Despite being a broad ethnic stereotype, Feinberg still talks like an American evangelical. He skips directly from Antiochus to Herod as though the Maccabee Revolt and ensuing rededication of the temple never happened — presumably because books like Maccabees are regarded as pagan Catholic Apocrypha and therefore are ignored by Protestant evangelicals. Feinberg's use of "B.C." is also an odd choice of words for a guy who, just a few pages back, expressed contempt for the idea that Jesus was the Messiah, but his term for the date isn't as odd as his getting the date wrong — the usual date given for Herod's rebuilding is 19 BCE.

But as I said, Buck ought to know all about Nebuchadnezzar and Antiochus Epiphanes. All of that history — the Babylonian conquest, exile and rebuilding, followed by the subsequent conquest by the Greeks — is the stuff of Daniel.

This remarkable and strange book ranks just behind Revelation as the favorite of premillennial dispensationalist prophecy enthusiasts like Tim LaHaye and Bruce Barnes. But PMDs read Daniel differently than most Christians do. For most of us, starting in Sunday school, the book is most famous as the source of those memorable stories of heroic faithfulness in exile — the kosher diet challenge, the lions' den, the fiery furnace. Good stuff, but PMDs aren't interested in any of that. For all their obsession with the book of Daniel, you'll almost never hear them mention Shadrach, Meshach or Abednego. (That's a shame here in Tribulation Force, where one would think these stories would resonate for heroes now facing a similar dilemma of how to remain faithful under the reign of an ungodly New Babylon.)

For PMDs, the third-person stories in the first half of Daniel don't matter. What they're interested in is the first-person apocalyptic imagery in the second half of the book. The underlying assumption there is that this latter half of Daniel is wholly separable from the beginning of the book and can — and should — be read and understood apart from that context.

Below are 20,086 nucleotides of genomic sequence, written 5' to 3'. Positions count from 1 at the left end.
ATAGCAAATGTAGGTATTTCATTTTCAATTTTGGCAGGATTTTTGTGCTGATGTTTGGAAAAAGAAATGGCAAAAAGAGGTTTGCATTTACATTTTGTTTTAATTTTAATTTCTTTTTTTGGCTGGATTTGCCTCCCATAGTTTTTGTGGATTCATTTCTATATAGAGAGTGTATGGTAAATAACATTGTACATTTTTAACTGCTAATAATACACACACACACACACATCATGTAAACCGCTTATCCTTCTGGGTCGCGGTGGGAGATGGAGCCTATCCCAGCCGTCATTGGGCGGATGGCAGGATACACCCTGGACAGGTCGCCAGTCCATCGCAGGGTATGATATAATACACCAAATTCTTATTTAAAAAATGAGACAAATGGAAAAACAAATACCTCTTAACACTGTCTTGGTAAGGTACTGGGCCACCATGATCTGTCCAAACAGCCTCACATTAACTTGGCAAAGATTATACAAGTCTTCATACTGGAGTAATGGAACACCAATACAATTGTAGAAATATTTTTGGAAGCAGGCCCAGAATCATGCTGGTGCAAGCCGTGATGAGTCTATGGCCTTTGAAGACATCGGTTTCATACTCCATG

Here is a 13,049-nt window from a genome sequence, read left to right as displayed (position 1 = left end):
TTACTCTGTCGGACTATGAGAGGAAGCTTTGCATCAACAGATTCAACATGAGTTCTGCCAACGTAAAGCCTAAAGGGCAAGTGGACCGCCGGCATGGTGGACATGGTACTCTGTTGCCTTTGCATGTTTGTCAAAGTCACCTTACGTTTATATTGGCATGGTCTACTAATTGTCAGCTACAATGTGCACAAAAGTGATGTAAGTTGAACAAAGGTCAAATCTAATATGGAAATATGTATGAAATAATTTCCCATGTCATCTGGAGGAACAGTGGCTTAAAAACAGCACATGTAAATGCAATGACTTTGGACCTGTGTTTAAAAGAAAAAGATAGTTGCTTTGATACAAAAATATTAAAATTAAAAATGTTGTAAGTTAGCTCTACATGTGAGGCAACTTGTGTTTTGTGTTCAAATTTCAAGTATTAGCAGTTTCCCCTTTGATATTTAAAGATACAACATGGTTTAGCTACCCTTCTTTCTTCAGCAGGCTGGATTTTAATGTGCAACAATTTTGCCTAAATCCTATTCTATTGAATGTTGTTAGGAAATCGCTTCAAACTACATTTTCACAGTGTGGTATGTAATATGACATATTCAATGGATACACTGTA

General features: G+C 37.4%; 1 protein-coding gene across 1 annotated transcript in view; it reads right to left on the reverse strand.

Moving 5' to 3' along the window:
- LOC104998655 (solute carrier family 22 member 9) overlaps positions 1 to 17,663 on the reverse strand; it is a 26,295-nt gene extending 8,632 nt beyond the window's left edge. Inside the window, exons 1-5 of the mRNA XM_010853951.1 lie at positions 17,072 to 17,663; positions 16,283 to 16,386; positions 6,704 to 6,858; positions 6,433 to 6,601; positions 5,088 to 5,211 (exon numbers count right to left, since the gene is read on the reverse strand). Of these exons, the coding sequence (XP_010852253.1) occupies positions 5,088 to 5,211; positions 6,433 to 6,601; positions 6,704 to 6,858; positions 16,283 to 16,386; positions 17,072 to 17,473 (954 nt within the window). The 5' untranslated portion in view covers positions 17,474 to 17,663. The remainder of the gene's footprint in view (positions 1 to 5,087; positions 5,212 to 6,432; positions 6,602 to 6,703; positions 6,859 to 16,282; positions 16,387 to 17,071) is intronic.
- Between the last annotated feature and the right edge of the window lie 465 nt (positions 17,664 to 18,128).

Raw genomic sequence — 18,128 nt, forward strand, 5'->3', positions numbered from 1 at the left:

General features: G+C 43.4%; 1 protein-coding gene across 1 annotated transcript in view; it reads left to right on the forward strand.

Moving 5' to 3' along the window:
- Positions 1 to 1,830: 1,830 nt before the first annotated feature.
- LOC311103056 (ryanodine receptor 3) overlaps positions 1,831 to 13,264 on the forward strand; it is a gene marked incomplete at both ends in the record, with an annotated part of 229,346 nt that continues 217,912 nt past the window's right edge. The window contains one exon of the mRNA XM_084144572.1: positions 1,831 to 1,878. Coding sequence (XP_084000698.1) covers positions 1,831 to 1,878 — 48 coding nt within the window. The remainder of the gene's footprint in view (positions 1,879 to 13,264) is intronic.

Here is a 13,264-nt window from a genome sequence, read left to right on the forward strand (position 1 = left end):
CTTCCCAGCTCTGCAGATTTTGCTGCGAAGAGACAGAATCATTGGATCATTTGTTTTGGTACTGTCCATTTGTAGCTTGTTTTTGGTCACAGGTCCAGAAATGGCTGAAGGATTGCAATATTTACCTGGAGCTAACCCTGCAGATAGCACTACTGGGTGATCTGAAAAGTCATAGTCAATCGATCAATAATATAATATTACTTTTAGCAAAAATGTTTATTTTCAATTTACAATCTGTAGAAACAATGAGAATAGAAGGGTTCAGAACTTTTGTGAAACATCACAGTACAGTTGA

Both parts of Daniel are built on the framework of the history garbled here by Rabbi Feinberg: Nebuchadnezzar and Antiochus. The reign of the former oppressor provides the setting of the book, the reign of the latter provides its meaning. Daniel — this prophecy favorite — was written during the time of Antiochus the temple-desecrator, and his reign is what the story is all about. But the story is set several centuries earlier, during the reign of another oppressive imperial despot.

You're familiar with this approach if you've ever watched the television show M*A*S*H. That classic sit-com was set during the Korean War, but it wasn't really about Korea — it was about Vietnam. Vietnam was still too current, too raw and too polarizing to address directly when M*A*S*H was originally written and broadcast. The Korean War on the show provided a kind of surrogate or parallel that allowed us to talk about and deal with something we couldn't otherwise have discussed.

The authors of Daniel — it's a compilation of varying voices, stories and languages* — couldn't safely talk directly about their oppression under Antiochus Epiphanes, so instead they wrote about Nebuchadnezzar. And lest their readers miss the point, they added that whole latter half with its dreams and visions reminding us that empires come and empires go and that this latest oppressor and conqueror too will fall, just like Nebuchadnezzar did. The authors of Daniel look ahead, just as they look back, predicting the future rise and fall of more empires, more conquerors to come. They weren't wrong about that.

But what makes the book of Daniel apocalyptic is that the authors don't see this cycle of conquest as enduring forever. Some day, they say, it will end and everything will be made right and just and there will be lasting peace. That is the revelation that apocalyptic literature is always revealing.

The prophecy enthusiasts aren't wrong to view this idea as predictive — foretelling a future yet to come. But they miss that it's not only predictive. It's also prescriptive — we're not being told to sit around twiddling our thumbs waiting for that peace and justice to fall out of the sky. Nor is apocalyptic literature like the latter half of Daniel intended to produce an obsessive compiling of check lists and countdowns. Daniel, like Revelation, was written to be read, not to be deciphered or strip-mined for nuggets of prophecy that can be extracted from their surrounding context.

Such strip-mining is how the PMD prophecy maniacs approach the text. That's why even after spending weeks of daily study of Daniel, Buck still isn't familiar with the name Nebuchadnezzar.

Feinberg supplies an odd, but mostly accurate, summary of the Roman destruction of Jerusalem in 70 CE and then skips ahead to the present day: